Lloyds Banking Group has been ranked sixth in the first edition of the Financial Times list, Europe’s Climate Leaders 2021.
The list was published on ft.com and in print on 18 May, with a special report due later this month.
The ranking is the result of a joint initiative by the Financial Times and Statista, which conducted months of intensive desk research, scrutinised existing emissions data, made public calls for participation and directly contacted tens of thousands of companies. Through this they were able to identify outstanding companies that are successfully reducing their core greenhouse gas emissions relative to their revenue. It was said that Lloyds Banking Group clearly stood out, and as a result will be publicly recognised in the Financial Times as one of Europe’s Climate Leaders.
The study reviewed emissions associated with our buildings, operations and energy (known as Scope 1 and 2 emissions), which we have reduced by almost 85% between 2014 and 2019. This has largely been achieved through our switch to 100% renewable electricity, combined with our continued programme of work to use energy more efficiently.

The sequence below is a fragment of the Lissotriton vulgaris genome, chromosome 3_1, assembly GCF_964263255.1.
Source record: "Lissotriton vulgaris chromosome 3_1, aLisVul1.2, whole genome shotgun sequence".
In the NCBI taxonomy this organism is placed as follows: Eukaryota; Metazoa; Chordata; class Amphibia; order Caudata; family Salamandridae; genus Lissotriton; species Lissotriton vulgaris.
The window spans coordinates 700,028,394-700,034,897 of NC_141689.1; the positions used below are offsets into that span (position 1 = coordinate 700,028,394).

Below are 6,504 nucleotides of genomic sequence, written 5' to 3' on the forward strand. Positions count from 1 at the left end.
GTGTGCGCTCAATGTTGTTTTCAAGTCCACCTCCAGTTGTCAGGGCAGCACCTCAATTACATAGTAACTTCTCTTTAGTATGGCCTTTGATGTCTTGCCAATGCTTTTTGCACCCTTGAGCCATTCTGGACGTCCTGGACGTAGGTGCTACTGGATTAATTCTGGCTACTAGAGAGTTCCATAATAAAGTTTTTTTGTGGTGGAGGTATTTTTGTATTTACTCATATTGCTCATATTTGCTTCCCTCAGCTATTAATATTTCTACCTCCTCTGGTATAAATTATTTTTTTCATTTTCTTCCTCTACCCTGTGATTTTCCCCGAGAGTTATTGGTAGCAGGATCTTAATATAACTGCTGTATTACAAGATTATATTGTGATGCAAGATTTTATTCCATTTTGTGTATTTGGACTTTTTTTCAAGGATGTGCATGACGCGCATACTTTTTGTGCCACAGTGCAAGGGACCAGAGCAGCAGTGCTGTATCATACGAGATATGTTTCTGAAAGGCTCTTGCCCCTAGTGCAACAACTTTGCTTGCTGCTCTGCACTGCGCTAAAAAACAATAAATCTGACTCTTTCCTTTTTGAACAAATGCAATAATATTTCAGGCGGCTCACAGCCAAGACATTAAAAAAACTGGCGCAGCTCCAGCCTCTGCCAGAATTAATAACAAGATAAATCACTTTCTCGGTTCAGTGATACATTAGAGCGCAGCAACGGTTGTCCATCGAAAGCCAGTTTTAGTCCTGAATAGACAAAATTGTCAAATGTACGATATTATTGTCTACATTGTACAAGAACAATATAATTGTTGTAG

This year we’ve accelerated our operational climate plan, announcing a new commitment to achieve net zero carbon operations by 2030. We plan to reduce our direct carbon emissions by a further 75% (compared to 2018/2019 levels), with a stretching programme of work, including the elimination of the use of natural gas to heat our buildings.
In addition we’ve also committed to reducing our total energy consumption by 50% by 2030 (compared to 2018/2019). Whilst we already procure renewable electricity, it remains crucial that we reduce the amount of power we consume to support the UK in meeting an increasing demand for renewable energy. We will also maintain travel emissions below 50% of pre-Covid-19 (2018/2019) levels, embedding for the long term the reduced levels of commuting and business travel emissions seen during the pandemic, and supporting our colleagues to switch to low carbon modes of transport.
The FT’s study didn’t include the carbon emissions we finance on behalf of our customers and clients (known as scope 3 emissions). The hard yards on continuing to work with our customers, government and the market continues as we aim to reach net zero by 2050, or sooner.
Our operational emissions
Reducing the carbon footprint of our own operations is a key part of our sustainability strategy and we’re working towards an ambitious set of commitments.
A founding member of the Net Zero Banking Alliance
On 21 April we became a founding member of the Net Zero Banking Alliance (NZBA), a UN-convened, industry-led alliance of 43 banks across the world aiming for net zero emissions by 2050.